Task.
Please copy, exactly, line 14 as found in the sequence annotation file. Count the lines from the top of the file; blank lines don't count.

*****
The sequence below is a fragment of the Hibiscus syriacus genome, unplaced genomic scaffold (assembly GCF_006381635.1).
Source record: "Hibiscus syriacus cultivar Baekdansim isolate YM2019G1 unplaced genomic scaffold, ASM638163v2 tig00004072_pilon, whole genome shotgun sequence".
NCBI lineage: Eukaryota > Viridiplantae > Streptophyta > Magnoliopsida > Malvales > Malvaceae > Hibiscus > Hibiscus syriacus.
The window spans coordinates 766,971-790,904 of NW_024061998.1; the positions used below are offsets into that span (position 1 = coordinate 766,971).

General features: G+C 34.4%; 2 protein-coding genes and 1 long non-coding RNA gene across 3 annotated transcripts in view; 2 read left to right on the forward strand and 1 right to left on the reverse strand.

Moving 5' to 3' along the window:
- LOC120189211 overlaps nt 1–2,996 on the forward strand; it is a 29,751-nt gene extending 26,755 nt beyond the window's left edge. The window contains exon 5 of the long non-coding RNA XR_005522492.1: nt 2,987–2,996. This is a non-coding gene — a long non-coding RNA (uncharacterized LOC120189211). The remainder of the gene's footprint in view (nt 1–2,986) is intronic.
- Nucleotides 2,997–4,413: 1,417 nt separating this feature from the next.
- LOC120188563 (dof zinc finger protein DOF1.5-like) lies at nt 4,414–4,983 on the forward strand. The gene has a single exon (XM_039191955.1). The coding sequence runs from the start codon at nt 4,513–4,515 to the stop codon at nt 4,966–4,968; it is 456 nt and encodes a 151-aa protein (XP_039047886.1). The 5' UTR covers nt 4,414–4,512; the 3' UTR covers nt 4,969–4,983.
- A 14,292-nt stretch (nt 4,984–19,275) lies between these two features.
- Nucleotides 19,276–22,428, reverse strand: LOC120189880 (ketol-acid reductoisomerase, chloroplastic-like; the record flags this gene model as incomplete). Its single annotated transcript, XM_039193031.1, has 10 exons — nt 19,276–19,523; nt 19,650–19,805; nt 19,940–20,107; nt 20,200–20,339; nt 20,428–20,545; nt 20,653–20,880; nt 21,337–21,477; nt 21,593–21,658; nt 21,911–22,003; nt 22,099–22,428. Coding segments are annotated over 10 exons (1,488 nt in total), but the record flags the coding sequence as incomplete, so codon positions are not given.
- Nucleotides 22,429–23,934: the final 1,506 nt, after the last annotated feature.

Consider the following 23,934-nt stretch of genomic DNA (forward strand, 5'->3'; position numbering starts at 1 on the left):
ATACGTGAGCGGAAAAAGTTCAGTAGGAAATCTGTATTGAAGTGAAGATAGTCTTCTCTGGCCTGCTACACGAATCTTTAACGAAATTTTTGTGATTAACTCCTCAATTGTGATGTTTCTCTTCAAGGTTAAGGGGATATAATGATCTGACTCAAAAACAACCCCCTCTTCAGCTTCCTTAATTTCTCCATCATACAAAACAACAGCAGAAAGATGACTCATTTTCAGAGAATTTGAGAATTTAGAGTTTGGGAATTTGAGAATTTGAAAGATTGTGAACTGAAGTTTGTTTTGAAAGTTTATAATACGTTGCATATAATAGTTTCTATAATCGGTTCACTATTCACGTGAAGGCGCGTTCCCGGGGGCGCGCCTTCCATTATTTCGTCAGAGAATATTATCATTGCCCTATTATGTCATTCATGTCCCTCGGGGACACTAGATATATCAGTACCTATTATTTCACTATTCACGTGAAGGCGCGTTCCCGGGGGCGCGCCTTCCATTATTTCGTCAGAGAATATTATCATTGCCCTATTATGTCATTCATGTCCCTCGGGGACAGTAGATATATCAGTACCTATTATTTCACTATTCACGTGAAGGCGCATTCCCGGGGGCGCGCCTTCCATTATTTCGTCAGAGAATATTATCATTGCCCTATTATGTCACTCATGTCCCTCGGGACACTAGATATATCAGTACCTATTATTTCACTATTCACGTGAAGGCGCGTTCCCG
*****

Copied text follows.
ATACGTGAGCGGAAAAAGTTCAGTAGGAAATCTGTATTGAAGTGAAGATAGTCTTCTCTGGCCTGCTACACGAATCTTTAACGAAATTTTTGTGATTAACTCCTCAATTGTGATGTTTCTCTTCAAGGTTAAGGGGATATAATGATCTGACTCAAAAACAACCCCCTCTTCAGCTTCCTTAATTTCTCCATCATACAAAACAACAGCAGAAAGATGACTCATTTTCAGAGAATTTGAGAATTTAGAGTTTGGGAATTTGAGAATTTGAAAGATTGTGAACTGAAGTTTGTTTTGAAAGTTTATAATACGTTGCATATAATAGTTTCTATAATCGGTTCACTATTCACGTGAAGGCGCGTTCCCGGGGGCGCGCCTTCCATTATTTCGTCAGAGAATATTATCATTGCCCTATTATGTCATTCATGTCCCTCGGGGACACTAGATATATCAGTACCTATTATTTCACTATTCACGTGAAGGCGCGTTCCCGGGGGCGCGCCTTCCATTATTTCGTCAGAGAATATTATCATTGCCCTATTATGTCATTCATGTCCCTCGGGGACAGTAGATATATCAGTACCTATTATTTCACTATTCACGTGAAGGCGCATTCCCGGGGGCGCGCCTTCCATTATTTCGTCAGAGAATATTATCATTGCCCTATTATGTCACTCATGTCCCTCGGGACACTAGATATATCAGTACCTATTATTTCACTATTCACGTGAAGGCGCGTTCCCG